September 10, 2020 | 9:36am | Updated September 10, 2020 | 12:58pm
Off-price clothing retailer Century 21 — a mecca for generations of fashion-minded bargain hunters — filed for bankruptcy on Thursday and said it will shutter all of its stores for good, blaming insurance companies that failed to pay up during the pandemic.
Known for deeply discounted designer goods, the department store has been a retail anchor for decades in lower Manhattan, where it rebuilt its store across the street from the World Trade Center after severe damage from the Sept. 11 terrorist attacks.
The retailer said its 13 stores in New York, New Jersey, Pennsylvania and Florida will begin holding going out of business sales — a total surrender that took bankruptcy experts by surprise.
“People are shocked they are liquidating,” said bankruptcy attorney Joseph Sarachek, who represents a watch maker in the filing. “It could be that customer traffic is so, so down that they just don’t see a way out of it.”
The surprise plan to shutter the chain for good likewise flabbergasted shoppers, who kvetched about the demise of the 60-year-old retailer on social media.
“Sad to see this legend shutter. I purchased so many iconic looks from Century 21,” wrote Twitter user Liz Lapp. “Anyone else remember rummaging through the bins for Prada and Gucci deals?
“This is so sad and unbelievable… damn you coronavirus,” tweeted another customer.
The New York-based company filed for Chapter 11 bankruptcy in federal court in Manhattan and it moved a lawsuit against its insurance companies to the bankruptcy court, the company said.
“While insurance money helped us to rebuild after suffering the devastating impact of 9/11, we now have no viable alternative but to begin the closure of our beloved family business,” co-CEO Raymond Gindi said in a statement.
The retailer, Gindi added, is being forced to shutter “because our insurers, to whom we have paid significant premiums every year for protection against unforeseen circumstances like we are experiencing today, have turned their backs on us at this most critical time.”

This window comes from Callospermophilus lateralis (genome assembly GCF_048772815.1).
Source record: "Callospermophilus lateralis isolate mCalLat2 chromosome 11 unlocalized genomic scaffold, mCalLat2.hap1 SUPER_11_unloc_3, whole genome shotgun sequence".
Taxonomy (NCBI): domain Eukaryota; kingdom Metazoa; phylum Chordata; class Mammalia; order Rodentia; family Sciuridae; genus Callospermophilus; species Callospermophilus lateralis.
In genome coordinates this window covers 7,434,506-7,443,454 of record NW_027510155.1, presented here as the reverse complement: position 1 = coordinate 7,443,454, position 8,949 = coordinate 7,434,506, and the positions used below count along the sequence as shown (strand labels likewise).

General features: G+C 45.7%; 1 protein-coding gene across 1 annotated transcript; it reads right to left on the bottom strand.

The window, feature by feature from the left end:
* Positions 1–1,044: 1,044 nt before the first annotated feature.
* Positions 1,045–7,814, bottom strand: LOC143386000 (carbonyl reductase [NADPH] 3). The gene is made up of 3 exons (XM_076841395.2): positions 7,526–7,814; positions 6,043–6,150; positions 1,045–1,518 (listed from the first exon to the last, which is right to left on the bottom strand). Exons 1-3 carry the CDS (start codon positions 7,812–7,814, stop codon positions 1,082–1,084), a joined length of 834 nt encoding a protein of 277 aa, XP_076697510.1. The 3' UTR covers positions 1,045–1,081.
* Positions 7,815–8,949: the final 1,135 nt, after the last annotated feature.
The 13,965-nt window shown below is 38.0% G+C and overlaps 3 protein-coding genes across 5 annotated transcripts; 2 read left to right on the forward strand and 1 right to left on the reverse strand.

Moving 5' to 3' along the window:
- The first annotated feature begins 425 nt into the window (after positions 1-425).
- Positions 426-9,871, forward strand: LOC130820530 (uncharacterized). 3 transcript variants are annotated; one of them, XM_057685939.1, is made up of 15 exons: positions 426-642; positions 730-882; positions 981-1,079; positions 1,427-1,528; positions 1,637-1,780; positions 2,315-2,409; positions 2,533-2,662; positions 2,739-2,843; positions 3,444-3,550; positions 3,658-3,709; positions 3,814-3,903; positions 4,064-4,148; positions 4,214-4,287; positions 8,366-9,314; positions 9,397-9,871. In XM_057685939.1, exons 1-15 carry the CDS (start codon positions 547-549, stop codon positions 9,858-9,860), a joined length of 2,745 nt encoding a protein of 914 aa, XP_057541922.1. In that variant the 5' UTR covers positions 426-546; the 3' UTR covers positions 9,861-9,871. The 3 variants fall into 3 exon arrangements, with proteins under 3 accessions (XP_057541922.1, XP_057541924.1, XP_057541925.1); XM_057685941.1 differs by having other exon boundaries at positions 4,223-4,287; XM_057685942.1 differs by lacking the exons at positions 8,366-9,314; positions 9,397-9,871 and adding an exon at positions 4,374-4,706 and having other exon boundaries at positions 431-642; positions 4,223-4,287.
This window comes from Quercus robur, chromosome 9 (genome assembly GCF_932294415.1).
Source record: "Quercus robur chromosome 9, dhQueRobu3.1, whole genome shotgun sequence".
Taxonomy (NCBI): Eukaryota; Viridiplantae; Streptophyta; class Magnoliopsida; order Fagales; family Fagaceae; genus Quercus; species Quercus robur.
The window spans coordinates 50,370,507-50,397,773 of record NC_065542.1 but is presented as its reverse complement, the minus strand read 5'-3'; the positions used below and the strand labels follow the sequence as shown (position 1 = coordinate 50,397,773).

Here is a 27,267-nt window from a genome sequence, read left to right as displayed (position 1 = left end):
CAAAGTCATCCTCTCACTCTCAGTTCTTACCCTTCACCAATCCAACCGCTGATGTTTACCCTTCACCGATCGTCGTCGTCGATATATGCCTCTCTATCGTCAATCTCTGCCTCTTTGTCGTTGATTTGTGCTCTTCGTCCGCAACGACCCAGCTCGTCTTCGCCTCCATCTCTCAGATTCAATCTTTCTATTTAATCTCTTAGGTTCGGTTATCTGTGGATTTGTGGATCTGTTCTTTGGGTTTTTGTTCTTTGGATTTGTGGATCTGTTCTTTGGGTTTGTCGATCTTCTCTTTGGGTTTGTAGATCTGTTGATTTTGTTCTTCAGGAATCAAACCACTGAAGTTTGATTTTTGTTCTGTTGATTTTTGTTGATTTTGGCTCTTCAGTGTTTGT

“We are confident that had we received any meaningful portion of the insurance proceeds, we would have been able to save thousands of jobs and weather the storm, in hopes of another incredible recovery,” Gindi wrote.
Century 21 cited $175 million that was never paid out by its insurance companies as tipping the scales for the beloved retailer — and it appears to be the first major retailer to blame its problems on insurance providers not paying out business interruption insurance, experts said. The company listed assets and liabilities of $500 million in its bankruptcy petition.
Still, bankruptcy experts are puzzled by the fact that the company does not owe more money to vendors, with the largest creditor — CIT Group — being owed $5.9 million and the second largest Phillips Van Heusen Corp. owed $4.8 million and 30th creditor owed just $350,000.
“It’s just not that large a sum,” Sarachek said. “There should be a solution, but the fact that the Gindis who are sophisticated, well-respected operators aren’t prepared to run a classic restructuring turnaround speaks volumes.”
Century 21 is the latest iconic retailer to succumb to bankruptcy as the coronavirus continues to force lockdowns nationwide. Other recent Chapter 11 casualties have included JC Penney, Neiman Marcus, J.Crew and Brooks Brothers.